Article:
Later in infancy and the toddler years, these children can be best cared for by developing an individualised plan that specifies their unique needs and areas of competencies. They may have difficulty adapting well to changes in the environment, be fussy eaters or have had difficulty nursing and feeding. Temperamental differences are often noticed in infants where there is more than one child in the family and comparisons are naturally made. The condition is typically diagnosed in the infancy and primary school years.
The physical and hormonal changes of adolescence affect children in many ways, and children on the autism spectrum vary as much and have similar issues as any other teenager. The child’s autism, however, may present them with unique challenges in preparing for puberty and finding a place in the social world. As with other conditions like ADHD, at secondary school children with autism may be characterised by their social and academic difficulties. They may challenge parental or teachers’ authority and may have poor self-management or time-awareness, leading them to be frequently late or to fail to complete homework tasks. It is here that children may fall behind in academic performance and may have trouble following rules and fitting in. Many strategies and adaptations to make school life easier to engage with can be made to the child’s environment.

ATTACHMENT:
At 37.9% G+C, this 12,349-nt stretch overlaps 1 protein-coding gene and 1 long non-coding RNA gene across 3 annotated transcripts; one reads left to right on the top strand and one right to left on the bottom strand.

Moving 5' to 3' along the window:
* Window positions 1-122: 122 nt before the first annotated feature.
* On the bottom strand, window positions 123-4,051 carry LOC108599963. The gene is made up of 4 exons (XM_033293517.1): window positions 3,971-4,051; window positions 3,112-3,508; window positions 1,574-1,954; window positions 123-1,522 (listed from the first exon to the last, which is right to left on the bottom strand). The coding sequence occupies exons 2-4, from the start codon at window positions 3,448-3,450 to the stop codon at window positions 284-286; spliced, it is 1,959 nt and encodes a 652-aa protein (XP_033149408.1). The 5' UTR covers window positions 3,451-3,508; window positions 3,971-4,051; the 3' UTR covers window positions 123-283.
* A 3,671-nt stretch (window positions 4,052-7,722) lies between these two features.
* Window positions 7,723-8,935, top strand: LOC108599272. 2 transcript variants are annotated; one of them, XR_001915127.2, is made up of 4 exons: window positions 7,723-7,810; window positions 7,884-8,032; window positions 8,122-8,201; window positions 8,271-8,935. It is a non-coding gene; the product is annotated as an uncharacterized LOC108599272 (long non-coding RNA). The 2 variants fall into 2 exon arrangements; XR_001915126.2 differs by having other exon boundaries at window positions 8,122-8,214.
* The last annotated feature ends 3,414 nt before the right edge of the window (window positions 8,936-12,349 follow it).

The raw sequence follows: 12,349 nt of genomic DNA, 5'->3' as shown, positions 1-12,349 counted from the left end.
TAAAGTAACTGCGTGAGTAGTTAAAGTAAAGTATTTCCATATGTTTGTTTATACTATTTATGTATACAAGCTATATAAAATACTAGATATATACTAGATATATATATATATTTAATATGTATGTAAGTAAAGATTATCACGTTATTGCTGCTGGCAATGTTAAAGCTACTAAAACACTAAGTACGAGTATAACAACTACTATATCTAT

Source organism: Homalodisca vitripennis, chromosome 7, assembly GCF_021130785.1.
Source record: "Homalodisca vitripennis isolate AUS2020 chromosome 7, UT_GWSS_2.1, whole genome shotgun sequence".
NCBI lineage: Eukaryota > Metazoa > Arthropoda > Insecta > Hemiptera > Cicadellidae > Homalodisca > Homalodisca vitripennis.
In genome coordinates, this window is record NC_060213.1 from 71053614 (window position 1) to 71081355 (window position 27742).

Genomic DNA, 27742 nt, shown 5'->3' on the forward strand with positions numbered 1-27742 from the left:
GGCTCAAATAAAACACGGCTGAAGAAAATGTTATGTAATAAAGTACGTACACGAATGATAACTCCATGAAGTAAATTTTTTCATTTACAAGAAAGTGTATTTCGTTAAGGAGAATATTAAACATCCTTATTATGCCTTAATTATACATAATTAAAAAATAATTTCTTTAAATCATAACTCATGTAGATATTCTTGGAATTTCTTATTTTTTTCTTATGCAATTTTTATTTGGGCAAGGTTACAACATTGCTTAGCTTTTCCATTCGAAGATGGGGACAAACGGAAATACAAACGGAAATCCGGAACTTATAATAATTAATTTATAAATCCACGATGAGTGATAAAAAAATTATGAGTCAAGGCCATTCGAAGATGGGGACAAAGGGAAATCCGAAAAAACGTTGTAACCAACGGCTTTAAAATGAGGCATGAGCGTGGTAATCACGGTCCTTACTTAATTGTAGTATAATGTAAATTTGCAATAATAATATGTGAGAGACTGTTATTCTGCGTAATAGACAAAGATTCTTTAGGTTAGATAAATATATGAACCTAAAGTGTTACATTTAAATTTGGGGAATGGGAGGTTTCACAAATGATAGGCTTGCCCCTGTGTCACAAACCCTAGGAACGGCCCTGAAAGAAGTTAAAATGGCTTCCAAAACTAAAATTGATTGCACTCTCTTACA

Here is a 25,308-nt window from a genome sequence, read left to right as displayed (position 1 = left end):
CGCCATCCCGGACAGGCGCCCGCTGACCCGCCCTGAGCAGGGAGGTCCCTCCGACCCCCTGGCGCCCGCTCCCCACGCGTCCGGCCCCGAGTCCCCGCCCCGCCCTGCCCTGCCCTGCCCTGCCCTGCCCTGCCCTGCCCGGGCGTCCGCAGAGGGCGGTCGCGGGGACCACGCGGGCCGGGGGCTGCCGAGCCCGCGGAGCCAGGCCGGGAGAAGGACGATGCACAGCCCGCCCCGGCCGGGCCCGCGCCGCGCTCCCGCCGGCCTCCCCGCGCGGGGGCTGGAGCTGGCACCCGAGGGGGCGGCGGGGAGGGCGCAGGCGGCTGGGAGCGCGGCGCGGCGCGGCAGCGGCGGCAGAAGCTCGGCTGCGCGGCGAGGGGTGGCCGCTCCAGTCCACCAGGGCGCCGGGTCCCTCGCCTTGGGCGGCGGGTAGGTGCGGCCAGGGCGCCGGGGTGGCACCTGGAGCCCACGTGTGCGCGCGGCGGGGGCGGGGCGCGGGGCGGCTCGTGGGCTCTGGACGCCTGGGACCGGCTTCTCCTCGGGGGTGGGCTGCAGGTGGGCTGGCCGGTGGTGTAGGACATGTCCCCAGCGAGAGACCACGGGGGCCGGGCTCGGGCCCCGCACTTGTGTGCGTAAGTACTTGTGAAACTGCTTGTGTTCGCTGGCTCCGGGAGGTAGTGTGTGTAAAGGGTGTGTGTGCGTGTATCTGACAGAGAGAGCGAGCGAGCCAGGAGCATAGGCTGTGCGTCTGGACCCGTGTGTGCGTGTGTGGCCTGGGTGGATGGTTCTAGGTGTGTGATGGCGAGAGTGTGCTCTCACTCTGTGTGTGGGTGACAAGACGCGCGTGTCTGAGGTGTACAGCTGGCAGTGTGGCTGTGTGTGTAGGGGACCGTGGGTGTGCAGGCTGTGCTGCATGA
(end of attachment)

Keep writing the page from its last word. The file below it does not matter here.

For adolescents with autism, when going on to study further education at college, for example, autism can produce unique challenges over their peers. Life skills and the mental processes or ‘executive functions’ that involve things like planning, time management and multitasking are crucial for success and can be difficult in the context of the autistic spectrum. The gap between a student with autism and their peers may grow, not because of their academic potential but because of the struggle with these executive skills during the teen years. Preparation and working with the institution’s support structures are crucial for a productive and happy experience.
Young Adulthood and Adulthood
In young adulthood, the focus is often on longer-term goals and looking forward to the possibility of living an independent life. Many young adults with autism who attend university experience their first true taste of successful independent living. For other people with autism who are more severely affected, the ability to gain some independence from the family base during supervised trips out or work experience can be beneficial. For those able to consider the workplace, having autism can frustrate finding a suitable job. One of the dilemmas faced by many people with autism is whether to disclose their autism diagnosis at work.